From Chariots of Fire to Chak De! India, our favourite movies inspired by the love of the game.
They are formulaic, often trite, and occasionally racist in their attempt to paint the opposing team as big, bad and ugly. But sports movies always get us excited. We can see the last minute victory coming from a mile, but still can’t help catching our breath in anticipation. And there’s something about the glory of watching sports on 70 mm that gets us every single time. It wasn’t easy to narrow our choices down to just six of the best Sports Movies of all time. But here are the ones that we just can’t resist whenever they’re on.
Chariots of Fire (1981)
If you’re in the mood for something heartwarmingly sentimental, and inspired by real life to boot, you can’t go wrong with Chariots of Fire. Two men as different as chalk and cheese – one a Cambridge student struggling with anti-Semitism, the other a Scottish missionary – with a common passion for running. The tale of how they come into conflict with each other, and their beliefs – but finally go on to win glory for their nation – is the sporting world’s Shawshank Redemption (we’re allowed hyperbole when we’re feeling warm and fuzzy, aren’t we?).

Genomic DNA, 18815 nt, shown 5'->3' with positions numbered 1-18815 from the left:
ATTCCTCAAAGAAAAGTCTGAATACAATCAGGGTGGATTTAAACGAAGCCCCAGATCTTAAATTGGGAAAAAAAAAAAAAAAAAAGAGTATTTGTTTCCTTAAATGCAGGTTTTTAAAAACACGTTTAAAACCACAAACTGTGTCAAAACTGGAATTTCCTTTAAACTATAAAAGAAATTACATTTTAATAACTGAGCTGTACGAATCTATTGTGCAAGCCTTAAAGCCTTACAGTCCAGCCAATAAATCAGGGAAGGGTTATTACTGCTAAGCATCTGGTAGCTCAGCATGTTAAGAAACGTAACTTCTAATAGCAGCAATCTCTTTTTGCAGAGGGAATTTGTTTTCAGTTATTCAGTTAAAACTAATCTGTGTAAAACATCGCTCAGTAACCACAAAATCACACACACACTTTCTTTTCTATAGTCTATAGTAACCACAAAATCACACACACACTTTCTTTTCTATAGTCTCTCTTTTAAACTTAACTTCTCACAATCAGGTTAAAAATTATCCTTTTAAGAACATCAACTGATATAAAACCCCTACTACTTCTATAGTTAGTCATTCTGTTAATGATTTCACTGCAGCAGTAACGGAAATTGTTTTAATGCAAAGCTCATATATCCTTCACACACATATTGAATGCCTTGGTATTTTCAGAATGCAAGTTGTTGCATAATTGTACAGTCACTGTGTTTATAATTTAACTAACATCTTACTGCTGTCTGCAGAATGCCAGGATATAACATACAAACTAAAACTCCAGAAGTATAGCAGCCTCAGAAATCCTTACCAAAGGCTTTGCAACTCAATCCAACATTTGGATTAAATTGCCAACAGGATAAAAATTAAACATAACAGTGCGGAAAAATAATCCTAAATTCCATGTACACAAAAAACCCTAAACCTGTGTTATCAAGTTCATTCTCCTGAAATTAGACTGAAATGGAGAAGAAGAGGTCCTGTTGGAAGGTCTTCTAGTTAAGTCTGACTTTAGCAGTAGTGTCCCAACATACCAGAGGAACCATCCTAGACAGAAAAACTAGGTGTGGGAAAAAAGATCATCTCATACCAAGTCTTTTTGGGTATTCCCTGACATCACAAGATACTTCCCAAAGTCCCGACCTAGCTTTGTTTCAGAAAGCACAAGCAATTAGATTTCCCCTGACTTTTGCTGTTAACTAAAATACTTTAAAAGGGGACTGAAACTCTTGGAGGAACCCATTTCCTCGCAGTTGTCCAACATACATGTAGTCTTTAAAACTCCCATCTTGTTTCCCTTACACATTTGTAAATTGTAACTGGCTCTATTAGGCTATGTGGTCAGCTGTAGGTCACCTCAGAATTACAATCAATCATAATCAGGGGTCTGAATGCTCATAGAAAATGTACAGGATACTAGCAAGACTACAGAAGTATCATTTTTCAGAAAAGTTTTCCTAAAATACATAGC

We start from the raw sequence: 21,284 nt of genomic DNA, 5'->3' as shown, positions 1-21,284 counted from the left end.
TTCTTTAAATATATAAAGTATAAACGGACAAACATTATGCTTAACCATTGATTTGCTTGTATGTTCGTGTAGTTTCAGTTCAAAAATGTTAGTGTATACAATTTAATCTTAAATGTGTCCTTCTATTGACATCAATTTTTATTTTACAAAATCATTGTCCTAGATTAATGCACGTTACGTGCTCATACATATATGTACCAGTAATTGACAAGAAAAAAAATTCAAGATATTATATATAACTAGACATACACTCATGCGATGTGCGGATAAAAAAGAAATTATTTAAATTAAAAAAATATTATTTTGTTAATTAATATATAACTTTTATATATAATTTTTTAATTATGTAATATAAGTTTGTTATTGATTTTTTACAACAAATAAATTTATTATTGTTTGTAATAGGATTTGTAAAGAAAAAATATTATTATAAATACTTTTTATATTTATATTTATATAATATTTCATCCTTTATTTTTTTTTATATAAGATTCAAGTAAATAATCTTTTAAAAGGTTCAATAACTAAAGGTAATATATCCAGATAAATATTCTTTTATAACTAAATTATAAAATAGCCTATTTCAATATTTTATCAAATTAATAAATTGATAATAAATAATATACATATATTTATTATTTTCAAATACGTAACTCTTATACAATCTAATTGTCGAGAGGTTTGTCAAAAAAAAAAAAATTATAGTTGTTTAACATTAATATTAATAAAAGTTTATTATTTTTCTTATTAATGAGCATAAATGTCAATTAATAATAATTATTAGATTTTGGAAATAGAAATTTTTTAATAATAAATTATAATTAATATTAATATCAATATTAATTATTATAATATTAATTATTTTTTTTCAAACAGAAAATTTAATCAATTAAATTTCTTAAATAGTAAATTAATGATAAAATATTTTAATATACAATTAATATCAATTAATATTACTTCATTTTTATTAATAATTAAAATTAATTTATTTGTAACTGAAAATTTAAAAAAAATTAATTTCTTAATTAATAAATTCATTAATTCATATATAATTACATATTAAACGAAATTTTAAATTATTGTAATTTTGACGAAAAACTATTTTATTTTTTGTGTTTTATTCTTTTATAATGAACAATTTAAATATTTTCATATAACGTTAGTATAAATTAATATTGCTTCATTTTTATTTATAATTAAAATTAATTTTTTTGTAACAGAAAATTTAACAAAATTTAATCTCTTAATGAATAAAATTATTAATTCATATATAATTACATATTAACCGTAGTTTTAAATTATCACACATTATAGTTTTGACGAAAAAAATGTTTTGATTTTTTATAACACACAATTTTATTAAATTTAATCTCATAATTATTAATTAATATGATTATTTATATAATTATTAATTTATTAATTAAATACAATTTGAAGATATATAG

There’s so much to like about this film – the casting is spot on, the two different worlds of Cambridge and Edinburgh Missionary Church in the 1920s have been wonderfully re-constructed, there are appropriate doses of religious and moral conflicts and surprisingly little of British intrigue (relatively speaking), and finally the fantastic theme track by Vangelis. This is the movie you need to watch when you are home alone on a rainy Saturday evening.
This little-seen 1993 gem may be our favourite sports movie ever! And to see why you have to look no further than this adorable scene below.